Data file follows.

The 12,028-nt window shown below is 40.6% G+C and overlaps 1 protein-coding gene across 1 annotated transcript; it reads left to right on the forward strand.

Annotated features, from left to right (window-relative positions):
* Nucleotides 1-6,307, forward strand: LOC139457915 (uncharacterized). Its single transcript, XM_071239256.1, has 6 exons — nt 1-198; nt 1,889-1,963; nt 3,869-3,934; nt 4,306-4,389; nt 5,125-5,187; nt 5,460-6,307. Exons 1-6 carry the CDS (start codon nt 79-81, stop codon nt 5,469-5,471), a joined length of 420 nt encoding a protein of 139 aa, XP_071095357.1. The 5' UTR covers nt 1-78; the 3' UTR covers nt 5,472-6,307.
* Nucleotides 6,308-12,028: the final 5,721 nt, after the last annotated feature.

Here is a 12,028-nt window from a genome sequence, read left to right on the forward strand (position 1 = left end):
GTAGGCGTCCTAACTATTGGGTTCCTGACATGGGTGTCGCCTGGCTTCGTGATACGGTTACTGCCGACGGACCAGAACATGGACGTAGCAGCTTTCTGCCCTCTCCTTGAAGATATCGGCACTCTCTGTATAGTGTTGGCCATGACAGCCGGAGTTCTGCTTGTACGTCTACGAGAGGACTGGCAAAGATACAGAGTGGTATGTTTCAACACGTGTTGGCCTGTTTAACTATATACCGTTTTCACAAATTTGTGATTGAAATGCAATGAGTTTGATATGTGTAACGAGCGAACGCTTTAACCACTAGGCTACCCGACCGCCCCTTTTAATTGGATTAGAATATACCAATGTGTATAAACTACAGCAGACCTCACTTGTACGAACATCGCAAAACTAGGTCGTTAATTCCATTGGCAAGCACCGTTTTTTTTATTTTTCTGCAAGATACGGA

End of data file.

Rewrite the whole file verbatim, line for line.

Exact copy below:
The 12,028-nt window shown below is 40.6% G+C and overlaps 1 protein-coding gene across 1 annotated transcript; it reads left to right on the forward strand.

Annotated features, from left to right (window-relative positions):
* Nucleotides 1-6,307, forward strand: LOC139457915 (uncharacterized). Its single transcript, XM_071239256.1, has 6 exons — nt 1-198; nt 1,889-1,963; nt 3,869-3,934; nt 4,306-4,389; nt 5,125-5,187; nt 5,460-6,307. Exons 1-6 carry the CDS (start codon nt 79-81, stop codon nt 5,469-5,471), a joined length of 420 nt encoding a protein of 139 aa, XP_071095357.1. The 5' UTR covers nt 1-78; the 3' UTR covers nt 5,472-6,307.
* Nucleotides 6,308-12,028: the final 5,721 nt, after the last annotated feature.

Here is a 12,028-nt window from a genome sequence, read left to right on the forward strand (position 1 = left end):
GTAGGCGTCCTAACTATTGGGTTCCTGACATGGGTGTCGCCTGGCTTCGTGATACGGTTACTGCCGACGGACCAGAACATGGACGTAGCAGCTTTCTGCCCTCTCCTTGAAGATATCGGCACTCTCTGTATAGTGTTGGCCATGACAGCCGGAGTTCTGCTTGTACGTCTACGAGAGGACTGGCAAAGATACAGAGTGGTATGTTTCAACACGTGTTGGCCTGTTTAACTATATACCGTTTTCACAAATTTGTGATTGAAATGCAATGAGTTTGATATGTGTAACGAGCGAACGCTTTAACCACTAGGCTACCCGACCGCCCCTTTTAATTGGATTAGAATATACCAATGTGTATAAACTACAGCAGACCTCACTTGTACGAACATCGCAAAACTAGGTCGTTAATTCCATTGGCAAGCACCGTTTTTTTTATTTTTCTGCAAGATACGGA